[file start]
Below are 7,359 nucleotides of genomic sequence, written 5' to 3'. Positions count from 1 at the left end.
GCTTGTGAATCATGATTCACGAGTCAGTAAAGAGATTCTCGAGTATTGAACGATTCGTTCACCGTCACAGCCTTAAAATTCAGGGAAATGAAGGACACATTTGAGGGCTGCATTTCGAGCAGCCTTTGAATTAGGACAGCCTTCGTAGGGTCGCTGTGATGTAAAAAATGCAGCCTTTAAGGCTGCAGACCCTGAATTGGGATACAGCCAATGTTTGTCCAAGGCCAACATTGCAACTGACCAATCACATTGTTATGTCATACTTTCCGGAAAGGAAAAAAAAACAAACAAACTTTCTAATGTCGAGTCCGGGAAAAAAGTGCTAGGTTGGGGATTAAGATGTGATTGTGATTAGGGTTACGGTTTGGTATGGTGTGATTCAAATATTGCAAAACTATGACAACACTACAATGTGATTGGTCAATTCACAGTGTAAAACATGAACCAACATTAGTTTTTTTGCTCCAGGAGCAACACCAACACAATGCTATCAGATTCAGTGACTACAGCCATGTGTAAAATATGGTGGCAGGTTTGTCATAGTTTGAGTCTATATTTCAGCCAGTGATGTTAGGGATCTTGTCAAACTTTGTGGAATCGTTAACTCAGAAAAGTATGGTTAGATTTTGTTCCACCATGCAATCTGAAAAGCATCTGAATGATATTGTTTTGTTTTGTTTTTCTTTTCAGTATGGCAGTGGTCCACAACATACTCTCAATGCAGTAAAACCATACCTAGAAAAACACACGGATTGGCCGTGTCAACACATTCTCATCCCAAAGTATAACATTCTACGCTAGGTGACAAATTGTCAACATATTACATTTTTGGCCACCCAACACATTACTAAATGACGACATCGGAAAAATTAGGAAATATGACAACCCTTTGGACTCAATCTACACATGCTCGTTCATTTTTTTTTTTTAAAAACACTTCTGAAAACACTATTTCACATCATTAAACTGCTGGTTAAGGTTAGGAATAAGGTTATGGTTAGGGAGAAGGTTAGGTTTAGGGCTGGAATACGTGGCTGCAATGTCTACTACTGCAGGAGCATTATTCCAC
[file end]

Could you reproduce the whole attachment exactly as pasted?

Below are 7,359 nucleotides of genomic sequence, written 5' to 3'. Positions count from 1 at the left end.
GCTTGTGAATCATGATTCACGAGTCAGTAAAGAGATTCTCGAGTATTGAACGATTCGTTCACCGTCACAGCCTTAAAATTCAGGGAAATGAAGGACACATTTGAGGGCTGCATTTCGAGCAGCCTTTGAATTAGGACAGCCTTCGTAGGGTCGCTGTGATGTAAAAAATGCAGCCTTTAAGGCTGCAGACCCTGAATTGGGATACAGCCAATGTTTGTCCAAGGCCAACATTGCAACTGACCAATCACATTGTTATGTCATACTTTCCGGAAAGGAAAAAAAAACAAACAAACTTTCTAATGTCGAGTCCGGGAAAAAAGTGCTAGGTTGGGGATTAAGATGTGATTGTGATTAGGGTTACGGTTTGGTATGGTGTGATTCAAATATTGCAAAACTATGACAACACTACAATGTGATTGGTCAATTCACAGTGTAAAACATGAACCAACATTAGTTTTTTTGCTCCAGGAGCAACACCAACACAATGCTATCAGATTCAGTGACTACAGCCATGTGTAAAATATGGTGGCAGGTTTGTCATAGTTTGAGTCTATATTTCAGCCAGTGATGTTAGGGATCTTGTCAAACTTTGTGGAATCGTTAACTCAGAAAAGTATGGTTAGATTTTGTTCCACCATGCAATCTGAAAAGCATCTGAATGATATTGTTTTGTTTTGTTTTTCTTTTCAGTATGGCAGTGGTCCACAACATACTCTCAATGCAGTAAAACCATACCTAGAAAAACACACGGATTGGCCGTGTCAACACATTCTCATCCCAAAGTATAACATTCTACGCTAGGTGACAAATTGTCAACATATTACATTTTTGGCCACCCAACACATTACTAAATGACGACATCGGAAAAATTAGGAAATATGACAACCCTTTGGACTCAATCTACACATGCTCGTTCATTTTTTTTTTTTAAAAACACTTCTGAAAACACTATTTCACATCATTAAACTGCTGGTTAAGGTTAGGAATAAGGTTATGGTTAGGGAGAAGGTTAGGTTTAGGGCTGGAATACGTGGCTGCAATGTCTACTACTGCAGGAGCATTATTCCAC